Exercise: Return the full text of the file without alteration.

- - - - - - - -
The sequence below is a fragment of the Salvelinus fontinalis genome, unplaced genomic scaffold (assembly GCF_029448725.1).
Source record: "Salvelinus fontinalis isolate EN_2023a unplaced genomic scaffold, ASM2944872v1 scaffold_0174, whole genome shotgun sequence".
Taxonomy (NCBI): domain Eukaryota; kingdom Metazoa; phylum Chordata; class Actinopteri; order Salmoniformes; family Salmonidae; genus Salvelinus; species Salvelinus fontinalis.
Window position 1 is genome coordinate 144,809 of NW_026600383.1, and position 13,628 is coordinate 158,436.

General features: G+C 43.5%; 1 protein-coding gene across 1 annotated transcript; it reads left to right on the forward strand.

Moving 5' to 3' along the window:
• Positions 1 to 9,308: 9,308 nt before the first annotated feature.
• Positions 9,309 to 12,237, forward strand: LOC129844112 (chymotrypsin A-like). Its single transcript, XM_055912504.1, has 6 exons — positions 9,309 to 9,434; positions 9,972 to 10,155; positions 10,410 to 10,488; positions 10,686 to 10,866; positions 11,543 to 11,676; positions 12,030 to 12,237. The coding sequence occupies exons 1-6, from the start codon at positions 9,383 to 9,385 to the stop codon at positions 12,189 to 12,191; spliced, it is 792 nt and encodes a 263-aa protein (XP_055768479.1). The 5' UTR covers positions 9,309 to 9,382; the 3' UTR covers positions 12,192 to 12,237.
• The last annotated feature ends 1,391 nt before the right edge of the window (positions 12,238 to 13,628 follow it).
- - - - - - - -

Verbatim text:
The sequence below is a fragment of the Salvelinus fontinalis genome, unplaced genomic scaffold (assembly GCF_029448725.1).
Source record: "Salvelinus fontinalis isolate EN_2023a unplaced genomic scaffold, ASM2944872v1 scaffold_0174, whole genome shotgun sequence".
Taxonomy (NCBI): domain Eukaryota; kingdom Metazoa; phylum Chordata; class Actinopteri; order Salmoniformes; family Salmonidae; genus Salvelinus; species Salvelinus fontinalis.
Window position 1 is genome coordinate 144,809 of NW_026600383.1, and position 13,628 is coordinate 158,436.

General features: G+C 43.5%; 1 protein-coding gene across 1 annotated transcript; it reads left to right on the forward strand.

Moving 5' to 3' along the window:
• Positions 1 to 9,308: 9,308 nt before the first annotated feature.
• Positions 9,309 to 12,237, forward strand: LOC129844112 (chymotrypsin A-like). Its single transcript, XM_055912504.1, has 6 exons — positions 9,309 to 9,434; positions 9,972 to 10,155; positions 10,410 to 10,488; positions 10,686 to 10,866; positions 11,543 to 11,676; positions 12,030 to 12,237. The coding sequence occupies exons 1-6, from the start codon at positions 9,383 to 9,385 to the stop codon at positions 12,189 to 12,191; spliced, it is 792 nt and encodes a 263-aa protein (XP_055768479.1). The 5' UTR covers positions 9,309 to 9,382; the 3' UTR covers positions 12,192 to 12,237.
• The last annotated feature ends 1,391 nt before the right edge of the window (positions 12,238 to 13,628 follow it).